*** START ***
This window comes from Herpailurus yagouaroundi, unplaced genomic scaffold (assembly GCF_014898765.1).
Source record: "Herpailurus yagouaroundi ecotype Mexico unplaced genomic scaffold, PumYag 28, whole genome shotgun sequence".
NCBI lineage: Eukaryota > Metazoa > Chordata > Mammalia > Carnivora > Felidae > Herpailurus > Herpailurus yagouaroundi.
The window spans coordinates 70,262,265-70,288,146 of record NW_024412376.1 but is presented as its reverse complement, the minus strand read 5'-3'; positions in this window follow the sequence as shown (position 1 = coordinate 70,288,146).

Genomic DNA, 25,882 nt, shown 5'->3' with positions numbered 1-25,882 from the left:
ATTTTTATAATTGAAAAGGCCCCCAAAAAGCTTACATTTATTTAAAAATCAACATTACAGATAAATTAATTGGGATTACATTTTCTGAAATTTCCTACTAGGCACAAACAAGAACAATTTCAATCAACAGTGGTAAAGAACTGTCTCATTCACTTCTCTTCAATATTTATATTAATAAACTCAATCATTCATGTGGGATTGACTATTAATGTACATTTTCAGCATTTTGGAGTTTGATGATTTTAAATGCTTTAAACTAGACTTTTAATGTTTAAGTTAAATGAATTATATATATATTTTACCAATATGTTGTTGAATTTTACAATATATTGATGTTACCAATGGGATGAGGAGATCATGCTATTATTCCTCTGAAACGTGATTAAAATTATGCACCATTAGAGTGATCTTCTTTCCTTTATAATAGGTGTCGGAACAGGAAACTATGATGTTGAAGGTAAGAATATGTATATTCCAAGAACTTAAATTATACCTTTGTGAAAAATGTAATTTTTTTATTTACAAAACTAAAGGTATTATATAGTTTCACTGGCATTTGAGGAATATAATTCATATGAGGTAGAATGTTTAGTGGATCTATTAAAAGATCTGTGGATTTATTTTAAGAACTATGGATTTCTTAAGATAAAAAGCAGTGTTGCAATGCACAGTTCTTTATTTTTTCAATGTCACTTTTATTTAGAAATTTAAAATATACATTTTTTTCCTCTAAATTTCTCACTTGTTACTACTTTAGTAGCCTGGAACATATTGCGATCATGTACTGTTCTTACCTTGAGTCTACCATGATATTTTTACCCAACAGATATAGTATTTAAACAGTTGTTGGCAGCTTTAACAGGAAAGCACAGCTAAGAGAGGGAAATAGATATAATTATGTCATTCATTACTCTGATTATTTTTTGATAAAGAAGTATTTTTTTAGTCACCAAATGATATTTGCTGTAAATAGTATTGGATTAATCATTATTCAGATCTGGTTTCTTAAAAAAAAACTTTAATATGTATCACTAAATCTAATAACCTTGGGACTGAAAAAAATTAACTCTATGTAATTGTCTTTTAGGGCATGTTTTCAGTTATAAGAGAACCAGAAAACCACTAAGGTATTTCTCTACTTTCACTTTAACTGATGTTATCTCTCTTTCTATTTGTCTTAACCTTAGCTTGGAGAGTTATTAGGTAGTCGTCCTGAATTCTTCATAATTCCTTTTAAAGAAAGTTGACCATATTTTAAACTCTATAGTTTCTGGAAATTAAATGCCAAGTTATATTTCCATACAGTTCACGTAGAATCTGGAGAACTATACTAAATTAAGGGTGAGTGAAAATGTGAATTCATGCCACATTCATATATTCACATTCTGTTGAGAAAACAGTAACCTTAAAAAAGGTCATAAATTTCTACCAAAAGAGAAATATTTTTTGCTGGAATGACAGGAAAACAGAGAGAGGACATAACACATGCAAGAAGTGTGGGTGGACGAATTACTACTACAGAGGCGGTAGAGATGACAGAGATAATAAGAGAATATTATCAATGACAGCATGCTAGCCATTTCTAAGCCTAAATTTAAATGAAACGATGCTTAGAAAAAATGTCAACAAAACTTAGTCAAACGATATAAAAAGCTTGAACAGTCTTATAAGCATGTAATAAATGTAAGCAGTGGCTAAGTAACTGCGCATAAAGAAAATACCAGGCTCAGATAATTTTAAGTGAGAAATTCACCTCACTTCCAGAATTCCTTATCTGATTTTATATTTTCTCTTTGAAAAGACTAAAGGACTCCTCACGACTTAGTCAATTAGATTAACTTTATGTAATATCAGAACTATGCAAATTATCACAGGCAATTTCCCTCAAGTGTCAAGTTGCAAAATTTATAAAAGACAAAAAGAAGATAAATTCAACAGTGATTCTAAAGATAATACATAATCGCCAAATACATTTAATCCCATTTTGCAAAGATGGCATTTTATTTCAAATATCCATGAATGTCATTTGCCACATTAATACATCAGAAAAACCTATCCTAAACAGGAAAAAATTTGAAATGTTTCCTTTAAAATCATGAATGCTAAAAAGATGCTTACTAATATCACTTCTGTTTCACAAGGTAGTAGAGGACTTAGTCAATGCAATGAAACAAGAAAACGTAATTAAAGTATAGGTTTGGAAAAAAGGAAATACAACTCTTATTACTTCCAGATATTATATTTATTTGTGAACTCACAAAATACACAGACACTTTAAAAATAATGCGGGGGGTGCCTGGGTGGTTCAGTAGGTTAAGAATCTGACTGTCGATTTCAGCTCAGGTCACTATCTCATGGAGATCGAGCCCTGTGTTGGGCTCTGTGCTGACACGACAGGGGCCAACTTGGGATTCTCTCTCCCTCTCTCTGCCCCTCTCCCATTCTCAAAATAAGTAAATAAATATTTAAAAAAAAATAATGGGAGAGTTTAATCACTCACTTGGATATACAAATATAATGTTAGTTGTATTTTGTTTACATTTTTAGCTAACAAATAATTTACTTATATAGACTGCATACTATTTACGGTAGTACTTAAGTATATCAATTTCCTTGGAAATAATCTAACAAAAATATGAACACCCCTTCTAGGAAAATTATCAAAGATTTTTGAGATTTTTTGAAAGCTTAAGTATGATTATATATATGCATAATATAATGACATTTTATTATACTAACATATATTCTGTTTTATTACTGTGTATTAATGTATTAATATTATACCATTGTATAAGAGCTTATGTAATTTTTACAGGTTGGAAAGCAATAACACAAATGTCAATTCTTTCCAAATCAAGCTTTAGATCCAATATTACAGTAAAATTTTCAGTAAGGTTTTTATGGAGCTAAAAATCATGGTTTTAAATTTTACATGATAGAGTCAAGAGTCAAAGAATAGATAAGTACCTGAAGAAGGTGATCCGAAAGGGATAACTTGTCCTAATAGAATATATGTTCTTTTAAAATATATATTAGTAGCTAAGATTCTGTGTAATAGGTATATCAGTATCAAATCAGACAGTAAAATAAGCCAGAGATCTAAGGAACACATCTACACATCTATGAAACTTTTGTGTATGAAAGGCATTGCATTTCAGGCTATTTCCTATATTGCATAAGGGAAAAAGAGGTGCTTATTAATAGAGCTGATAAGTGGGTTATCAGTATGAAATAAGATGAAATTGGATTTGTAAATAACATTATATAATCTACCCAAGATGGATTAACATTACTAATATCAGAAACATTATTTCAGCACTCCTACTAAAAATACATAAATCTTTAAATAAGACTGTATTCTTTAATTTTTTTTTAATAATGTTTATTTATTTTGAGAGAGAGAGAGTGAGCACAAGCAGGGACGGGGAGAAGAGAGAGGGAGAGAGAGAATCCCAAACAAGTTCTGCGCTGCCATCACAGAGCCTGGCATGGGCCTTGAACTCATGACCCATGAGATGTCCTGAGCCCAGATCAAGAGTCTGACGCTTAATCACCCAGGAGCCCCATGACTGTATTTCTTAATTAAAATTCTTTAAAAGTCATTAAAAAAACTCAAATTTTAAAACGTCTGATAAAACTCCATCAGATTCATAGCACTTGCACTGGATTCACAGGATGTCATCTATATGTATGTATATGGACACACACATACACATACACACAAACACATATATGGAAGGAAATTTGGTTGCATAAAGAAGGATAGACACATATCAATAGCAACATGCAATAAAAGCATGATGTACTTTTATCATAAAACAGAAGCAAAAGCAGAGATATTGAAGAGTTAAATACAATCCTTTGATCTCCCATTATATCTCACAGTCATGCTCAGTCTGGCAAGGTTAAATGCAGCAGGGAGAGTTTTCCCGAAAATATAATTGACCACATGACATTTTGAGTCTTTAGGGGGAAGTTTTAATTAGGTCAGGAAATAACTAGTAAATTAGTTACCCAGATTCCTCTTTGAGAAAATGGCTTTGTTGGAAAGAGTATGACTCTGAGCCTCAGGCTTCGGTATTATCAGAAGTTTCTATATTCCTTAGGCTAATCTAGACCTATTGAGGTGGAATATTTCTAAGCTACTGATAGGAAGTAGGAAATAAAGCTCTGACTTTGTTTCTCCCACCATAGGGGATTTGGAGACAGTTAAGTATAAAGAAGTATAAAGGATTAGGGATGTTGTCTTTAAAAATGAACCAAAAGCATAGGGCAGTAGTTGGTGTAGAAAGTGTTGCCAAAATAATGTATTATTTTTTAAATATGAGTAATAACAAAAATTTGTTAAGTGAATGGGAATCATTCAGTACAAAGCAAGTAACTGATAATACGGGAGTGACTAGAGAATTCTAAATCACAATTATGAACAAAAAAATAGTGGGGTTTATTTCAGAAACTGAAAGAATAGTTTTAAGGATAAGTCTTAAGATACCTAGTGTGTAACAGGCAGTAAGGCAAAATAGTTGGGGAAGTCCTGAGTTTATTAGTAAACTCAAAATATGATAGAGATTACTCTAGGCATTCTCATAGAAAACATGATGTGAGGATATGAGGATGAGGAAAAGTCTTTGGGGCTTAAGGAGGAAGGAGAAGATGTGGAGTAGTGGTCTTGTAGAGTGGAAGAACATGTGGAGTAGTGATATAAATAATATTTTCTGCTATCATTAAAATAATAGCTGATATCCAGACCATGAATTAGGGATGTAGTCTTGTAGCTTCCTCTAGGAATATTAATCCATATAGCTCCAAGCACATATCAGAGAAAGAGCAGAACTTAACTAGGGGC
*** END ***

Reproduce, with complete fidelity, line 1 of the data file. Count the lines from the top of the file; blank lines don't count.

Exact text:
This window comes from Herpailurus yagouaroundi, unplaced genomic scaffold (assembly GCF_014898765.1).